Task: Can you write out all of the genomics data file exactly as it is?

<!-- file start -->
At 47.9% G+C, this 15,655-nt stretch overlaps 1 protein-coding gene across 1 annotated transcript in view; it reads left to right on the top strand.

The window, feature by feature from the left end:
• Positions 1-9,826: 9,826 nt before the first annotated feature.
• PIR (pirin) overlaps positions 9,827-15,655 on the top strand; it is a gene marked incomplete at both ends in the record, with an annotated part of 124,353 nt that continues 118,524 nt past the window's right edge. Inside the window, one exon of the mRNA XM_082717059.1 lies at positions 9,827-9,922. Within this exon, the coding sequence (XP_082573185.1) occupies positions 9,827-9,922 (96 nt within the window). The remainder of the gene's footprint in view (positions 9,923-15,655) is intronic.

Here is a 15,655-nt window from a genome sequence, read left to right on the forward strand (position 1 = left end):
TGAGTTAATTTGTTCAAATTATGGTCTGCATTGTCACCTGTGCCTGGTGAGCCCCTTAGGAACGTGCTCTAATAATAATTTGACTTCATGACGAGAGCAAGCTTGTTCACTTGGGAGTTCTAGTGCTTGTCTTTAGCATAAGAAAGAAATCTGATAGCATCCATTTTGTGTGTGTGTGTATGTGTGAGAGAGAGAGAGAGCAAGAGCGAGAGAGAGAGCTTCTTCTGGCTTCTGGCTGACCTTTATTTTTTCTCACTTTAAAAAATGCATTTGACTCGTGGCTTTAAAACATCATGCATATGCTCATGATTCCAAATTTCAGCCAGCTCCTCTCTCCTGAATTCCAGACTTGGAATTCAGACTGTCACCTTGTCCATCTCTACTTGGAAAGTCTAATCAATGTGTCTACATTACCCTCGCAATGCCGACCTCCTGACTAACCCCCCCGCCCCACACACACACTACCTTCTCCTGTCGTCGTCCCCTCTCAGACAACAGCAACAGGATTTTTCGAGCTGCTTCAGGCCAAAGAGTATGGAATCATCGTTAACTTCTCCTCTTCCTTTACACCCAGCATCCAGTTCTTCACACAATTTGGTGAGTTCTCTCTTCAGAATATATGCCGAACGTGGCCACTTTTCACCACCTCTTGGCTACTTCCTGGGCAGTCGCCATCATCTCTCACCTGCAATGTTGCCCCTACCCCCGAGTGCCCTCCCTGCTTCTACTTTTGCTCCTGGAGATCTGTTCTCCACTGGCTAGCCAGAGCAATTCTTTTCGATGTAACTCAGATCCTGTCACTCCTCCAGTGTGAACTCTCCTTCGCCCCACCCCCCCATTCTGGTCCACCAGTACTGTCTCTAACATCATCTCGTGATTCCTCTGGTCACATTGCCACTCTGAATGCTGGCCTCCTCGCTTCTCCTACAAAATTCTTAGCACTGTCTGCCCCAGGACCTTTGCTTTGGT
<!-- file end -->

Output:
At 47.9% G+C, this 15,655-nt stretch overlaps 1 protein-coding gene across 1 annotated transcript in view; it reads left to right on the top strand.

The window, feature by feature from the left end:
• Positions 1-9,826: 9,826 nt before the first annotated feature.
• PIR (pirin) overlaps positions 9,827-15,655 on the top strand; it is a gene marked incomplete at both ends in the record, with an annotated part of 124,353 nt that continues 118,524 nt past the window's right edge. Inside the window, one exon of the mRNA XM_082717059.1 lies at positions 9,827-9,922. Within this exon, the coding sequence (XP_082573185.1) occupies positions 9,827-9,922 (96 nt within the window). The remainder of the gene's footprint in view (positions 9,923-15,655) is intronic.

Here is a 15,655-nt window from a genome sequence, read left to right on the forward strand (position 1 = left end):
TGAGTTAATTTGTTCAAATTATGGTCTGCATTGTCACCTGTGCCTGGTGAGCCCCTTAGGAACGTGCTCTAATAATAATTTGACTTCATGACGAGAGCAAGCTTGTTCACTTGGGAGTTCTAGTGCTTGTCTTTAGCATAAGAAAGAAATCTGATAGCATCCATTTTGTGTGTGTGTGTATGTGTGAGAGAGAGAGAGAGCAAGAGCGAGAGAGAGAGCTTCTTCTGGCTTCTGGCTGACCTTTATTTTTTCTCACTTTAAAAAATGCATTTGACTCGTGGCTTTAAAACATCATGCATATGCTCATGATTCCAAATTTCAGCCAGCTCCTCTCTCCTGAATTCCAGACTTGGAATTCAGACTGTCACCTTGTCCATCTCTACTTGGAAAGTCTAATCAATGTGTCTACATTACCCTCGCAATGCCGACCTCCTGACTAACCCCCCCGCCCCACACACACACTACCTTCTCCTGTCGTCGTCCCCTCTCAGACAACAGCAACAGGATTTTTCGAGCTGCTTCAGGCCAAAGAGTATGGAATCATCGTTAACTTCTCCTCTTCCTTTACACCCAGCATCCAGTTCTTCACACAATTTGGTGAGTTCTCTCTTCAGAATATATGCCGAACGTGGCCACTTTTCACCACCTCTTGGCTACTTCCTGGGCAGTCGCCATCATCTCTCACCTGCAATGTTGCCCCTACCCCCGAGTGCCCTCCCTGCTTCTACTTTTGCTCCTGGAGATCTGTTCTCCACTGGCTAGCCAGAGCAATTCTTTTCGATGTAACTCAGATCCTGTCACTCCTCCAGTGTGAACTCTCCTTCGCCCCACCCCCCCATTCTGGTCCACCAGTACTGTCTCTAACATCATCTCGTGATTCCTCTGGTCACATTGCCACTCTGAATGCTGGCCTCCTCGCTTCTCCTACAAAATTCTTAGCACTGTCTGCCCCAGGACCTTTGCTTTGGT